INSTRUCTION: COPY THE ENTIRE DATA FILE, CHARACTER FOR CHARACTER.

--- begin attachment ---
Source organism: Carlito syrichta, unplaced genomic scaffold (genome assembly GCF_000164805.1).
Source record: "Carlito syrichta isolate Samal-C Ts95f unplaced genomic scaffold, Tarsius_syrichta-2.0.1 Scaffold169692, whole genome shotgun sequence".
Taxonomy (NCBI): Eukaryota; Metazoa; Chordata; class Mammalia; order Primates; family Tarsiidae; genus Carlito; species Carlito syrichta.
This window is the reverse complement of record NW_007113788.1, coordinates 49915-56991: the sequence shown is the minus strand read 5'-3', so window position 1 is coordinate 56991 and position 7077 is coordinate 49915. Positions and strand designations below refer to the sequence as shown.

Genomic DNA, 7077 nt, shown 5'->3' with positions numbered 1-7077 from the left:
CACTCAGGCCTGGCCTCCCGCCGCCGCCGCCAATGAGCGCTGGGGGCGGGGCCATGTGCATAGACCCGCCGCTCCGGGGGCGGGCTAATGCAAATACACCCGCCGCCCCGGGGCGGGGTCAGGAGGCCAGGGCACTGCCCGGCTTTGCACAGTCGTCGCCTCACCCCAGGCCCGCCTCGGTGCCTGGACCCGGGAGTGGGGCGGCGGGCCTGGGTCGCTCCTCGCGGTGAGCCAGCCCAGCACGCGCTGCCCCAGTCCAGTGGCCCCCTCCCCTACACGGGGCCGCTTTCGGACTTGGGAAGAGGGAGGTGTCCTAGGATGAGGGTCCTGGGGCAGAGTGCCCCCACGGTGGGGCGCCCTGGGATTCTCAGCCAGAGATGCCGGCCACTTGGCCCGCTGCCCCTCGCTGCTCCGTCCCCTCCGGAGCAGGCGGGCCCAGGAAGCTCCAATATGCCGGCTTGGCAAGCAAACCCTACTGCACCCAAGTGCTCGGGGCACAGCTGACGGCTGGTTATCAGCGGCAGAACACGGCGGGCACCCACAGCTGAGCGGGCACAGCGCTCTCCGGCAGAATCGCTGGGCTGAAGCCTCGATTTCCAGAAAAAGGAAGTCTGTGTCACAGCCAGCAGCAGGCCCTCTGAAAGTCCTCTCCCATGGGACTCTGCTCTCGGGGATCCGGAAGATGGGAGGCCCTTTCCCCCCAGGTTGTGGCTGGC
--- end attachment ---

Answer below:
Source organism: Carlito syrichta, unplaced genomic scaffold (genome assembly GCF_000164805.1).
Source record: "Carlito syrichta isolate Samal-C Ts95f unplaced genomic scaffold, Tarsius_syrichta-2.0.1 Scaffold169692, whole genome shotgun sequence".
Taxonomy (NCBI): Eukaryota; Metazoa; Chordata; class Mammalia; order Primates; family Tarsiidae; genus Carlito; species Carlito syrichta.
This window is the reverse complement of record NW_007113788.1, coordinates 49915-56991: the sequence shown is the minus strand read 5'-3', so window position 1 is coordinate 56991 and position 7077 is coordinate 49915. Positions and strand designations below refer to the sequence as shown.

Genomic DNA, 7077 nt, shown 5'->3' with positions numbered 1-7077 from the left:
CACTCAGGCCTGGCCTCCCGCCGCCGCCGCCAATGAGCGCTGGGGGCGGGGCCATGTGCATAGACCCGCCGCTCCGGGGGCGGGCTAATGCAAATACACCCGCCGCCCCGGGGCGGGGTCAGGAGGCCAGGGCACTGCCCGGCTTTGCACAGTCGTCGCCTCACCCCAGGCCCGCCTCGGTGCCTGGACCCGGGAGTGGGGCGGCGGGCCTGGGTCGCTCCTCGCGGTGAGCCAGCCCAGCACGCGCTGCCCCAGTCCAGTGGCCCCCTCCCCTACACGGGGCCGCTTTCGGACTTGGGAAGAGGGAGGTGTCCTAGGATGAGGGTCCTGGGGCAGAGTGCCCCCACGGTGGGGCGCCCTGGGATTCTCAGCCAGAGATGCCGGCCACTTGGCCCGCTGCCCCTCGCTGCTCCGTCCCCTCCGGAGCAGGCGGGCCCAGGAAGCTCCAATATGCCGGCTTGGCAAGCAAACCCTACTGCACCCAAGTGCTCGGGGCACAGCTGACGGCTGGTTATCAGCGGCAGAACACGGCGGGCACCCACAGCTGAGCGGGCACAGCGCTCTCCGGCAGAATCGCTGGGCTGAAGCCTCGATTTCCAGAAAAAGGAAGTCTGTGTCACAGCCAGCAGCAGGCCCTCTGAAAGTCCTCTCCCATGGGACTCTGCTCTCGGGGATCCGGAAGATGGGAGGCCCTTTCCCCCCAGGTTGTGGCTGGC